Tourism in Brunei is governed by the Ministry of Primary Resources and Tourism (MPRT), which is planning to diversify Brunei's tourism to include adventure tourism, ecotourism and Islamic tourism.[1][2]


The Brunei dollar is one of strongest currencies in the Association of Southeast Asian Nations (ASEAN) region, a factor discouraging tourists in the region from visiting Brunei.[3] One Brunei dollar is equal to around 9,740 Indonesian rupiah, 2.8 Malaysian ringgit, 32.9 Philippine peso and 25.5 Thai baht. According to some travel agencies, because of Brunei's strong currency tour packages are expensive compared with those of other countries in the region; local tourists prefer other ASEAN countries, although tourists from outside the ASEAN prefer Brunei.[3][4] In 2014, 95 percent of foreign tourists arrived in Brunei by land; four percent arrived by air, and one percent by sea.[5]

Government initiatives

The Brunei government budgeted $300,000 for tourism in 2015, and provisions for tourism were also made in the country's National Development Plan (NDP).[6] Brunei is seeking foreign direct investment in tourism and collaboration with a number of agencies.[5]

Tutong Destination Programme

The Tutong Destination Programme is a pilot project to increase tourism in Tutong District, a major tourist destination in the country. The programme, created by the district government in collaboration with travel agencies and the NGOs, began in 2013. More than 2,000 tourists have visited Tutong (which has more than 30 potential tourist destinations) since the project was introduced.[7][8] The district was visited by 50 delegates from the Brunei-Indonesia-Malaysia-Philippines East ASEAN Growth Area (BIMP-EAGA).[9]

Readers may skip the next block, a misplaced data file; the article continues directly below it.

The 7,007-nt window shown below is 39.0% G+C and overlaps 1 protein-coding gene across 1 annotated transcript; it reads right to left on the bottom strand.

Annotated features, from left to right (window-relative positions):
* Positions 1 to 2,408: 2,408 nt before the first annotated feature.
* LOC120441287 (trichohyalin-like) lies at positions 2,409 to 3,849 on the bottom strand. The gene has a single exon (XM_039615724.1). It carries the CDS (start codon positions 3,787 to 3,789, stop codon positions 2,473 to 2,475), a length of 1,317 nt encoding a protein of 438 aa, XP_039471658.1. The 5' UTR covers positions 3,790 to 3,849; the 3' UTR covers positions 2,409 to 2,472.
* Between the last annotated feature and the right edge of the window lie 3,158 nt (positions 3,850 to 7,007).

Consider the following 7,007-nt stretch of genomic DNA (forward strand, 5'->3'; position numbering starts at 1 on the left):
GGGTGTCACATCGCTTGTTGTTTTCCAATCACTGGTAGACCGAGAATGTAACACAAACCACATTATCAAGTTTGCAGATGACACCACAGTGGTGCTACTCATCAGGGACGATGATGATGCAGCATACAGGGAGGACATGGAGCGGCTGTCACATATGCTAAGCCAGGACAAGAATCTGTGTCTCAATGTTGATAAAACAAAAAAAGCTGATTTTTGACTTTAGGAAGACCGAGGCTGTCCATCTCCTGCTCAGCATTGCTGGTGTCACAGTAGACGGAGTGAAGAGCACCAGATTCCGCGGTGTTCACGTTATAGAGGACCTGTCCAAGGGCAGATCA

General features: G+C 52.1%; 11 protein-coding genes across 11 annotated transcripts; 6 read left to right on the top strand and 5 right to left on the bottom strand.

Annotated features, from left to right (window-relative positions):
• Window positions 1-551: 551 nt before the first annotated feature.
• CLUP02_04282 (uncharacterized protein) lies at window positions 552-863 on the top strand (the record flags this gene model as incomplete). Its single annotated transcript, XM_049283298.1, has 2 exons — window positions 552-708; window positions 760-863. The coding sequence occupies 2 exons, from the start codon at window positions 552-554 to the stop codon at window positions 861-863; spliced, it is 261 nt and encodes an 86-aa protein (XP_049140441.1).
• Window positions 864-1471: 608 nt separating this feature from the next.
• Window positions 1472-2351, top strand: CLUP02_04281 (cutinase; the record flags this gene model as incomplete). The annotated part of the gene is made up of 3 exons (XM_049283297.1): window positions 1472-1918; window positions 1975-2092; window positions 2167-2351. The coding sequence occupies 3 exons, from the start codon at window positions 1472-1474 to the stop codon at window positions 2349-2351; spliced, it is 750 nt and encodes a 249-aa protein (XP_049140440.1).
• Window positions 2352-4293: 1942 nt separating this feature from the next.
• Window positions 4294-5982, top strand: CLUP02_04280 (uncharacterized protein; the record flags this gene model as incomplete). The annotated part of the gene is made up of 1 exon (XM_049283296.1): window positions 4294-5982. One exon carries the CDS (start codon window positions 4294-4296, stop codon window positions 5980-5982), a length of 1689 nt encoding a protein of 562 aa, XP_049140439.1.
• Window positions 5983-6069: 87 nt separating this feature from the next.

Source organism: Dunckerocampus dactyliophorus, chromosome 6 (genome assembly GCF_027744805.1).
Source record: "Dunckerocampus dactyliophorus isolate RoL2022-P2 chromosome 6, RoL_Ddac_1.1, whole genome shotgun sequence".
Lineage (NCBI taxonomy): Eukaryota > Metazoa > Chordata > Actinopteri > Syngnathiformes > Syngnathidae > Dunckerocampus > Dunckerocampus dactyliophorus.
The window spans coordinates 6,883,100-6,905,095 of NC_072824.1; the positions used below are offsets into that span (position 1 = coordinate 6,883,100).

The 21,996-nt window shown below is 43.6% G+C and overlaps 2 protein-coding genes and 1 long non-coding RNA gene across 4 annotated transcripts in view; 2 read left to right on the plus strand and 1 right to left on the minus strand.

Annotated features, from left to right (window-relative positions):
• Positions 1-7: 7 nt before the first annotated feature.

Bird Watching Workshop 2015

Birdwatching is one aspect of nature tourism identified in the Brunei Tourism Masterplan. In 2015, a three-day birdwatching workshop was sponsored by the Tourism Development Department of Brunei in collaboration with Sunshine Borneo Tours and Travel, the Malaysian Nature Society (MNS), the Birding Conservation Council (BCC) and volunteers from the Brunei Birders Group.[10]


Islam is the state religion of Brunei, and tourists should observe Islamic etiquette. Women should dress modestly in conservative and rural areas. During the month of Ramadan, visitors are not permitted to drink or eat during the day in public areas. Most major tourist attractions in Brunei are Islamic mosques. Foreign, non-Muslim tourists in proper attire may enter mosques; women should cover their head, shoulders and knees. Although the sale of alcohol is prohibited in Brunei, non-Muslims over age 17 may bring two bottles of liquor or wine and 12 cans of beer into the country; 48 hours must elapse between each importation.[11][12][13]

Major attractions

Brunei is noted for ecotourism and cultural, heritage and Islamic tourism.

Cultural, heritage and Islamic tourism Attractions

Ecotourism Attractions


See also


  1. ^ "Brunei has vast tourism potential". The Brunei Times. 1 November 2015. Retrieved 22 November 2015. 
  2. ^ "Ministry change will aid tourism". The Brunei Times. 25 October 2015. Retrieved 22 November 2015. 
  3. ^ a b Fitri Shahminan (2015-10-15). "Strong Brunei dollar drives ASEAN tourists away The Brunei Times". Bt.com.bn. Retrieved 2015-11-02. 
  4. ^ "Brunei Tourism - A sad 'state' of affairs Investvine". investvine.com. Retrieved 2015-11-14. 
  5. ^ a b "Brunei growing as tourist destination - Borneo Bulletin Online". Borneobulletin.com.bn. 2015-10-28. Retrieved 2015-11-02. 
  6. ^ "Brunei works to promote & strengthen tourism sector - Borneo Bulletin Online". Borneobulletin.com.bn. 2015-10-28. Retrieved 2015-11-02. 
  7. ^ Abdul Aziz Ismail (2015-10-04). "Tutong programme spurs rise in visitors The Brunei Times". Bt.com.bn. Retrieved 2015-11-02. 
  8. ^ Abdul Aziz Ismail (2015-07-25). "Tutong Destination all set to roll The Brunei Times". Bt.com.bn. Retrieved 2015-11-02. 
  9. ^ Zafirah Zaili (2015-09-17). "Tutong emerges as a tourist destination The Brunei Times". Bt.com.bn. Retrieved 2015-11-02. 
  10. ^ "Bird-watching as one of Brunei's nature tourism attractions - Borneo Bulletin Online". Borneobulletin.com.bn. 2015-10-28. Retrieved 2015-11-02. 
  11. ^ Charles de Ledesma; Mark Lewis; Pauline Savage (2003). Malaysia, Singapore and Brunei. Rough Guides (Firm). Rough Guides. pp. 72–. ISBN 978-1-84353-094-7. 
  12. ^ "Brunei Tourism Essential Info". Bruneitourism.travel. Retrieved 2015-11-02. 
  13. ^ "Brunei travel advice". GOV.UK. Retrieved 2015-11-22. 

External links

  • Brunei travel guide from Wikivoyage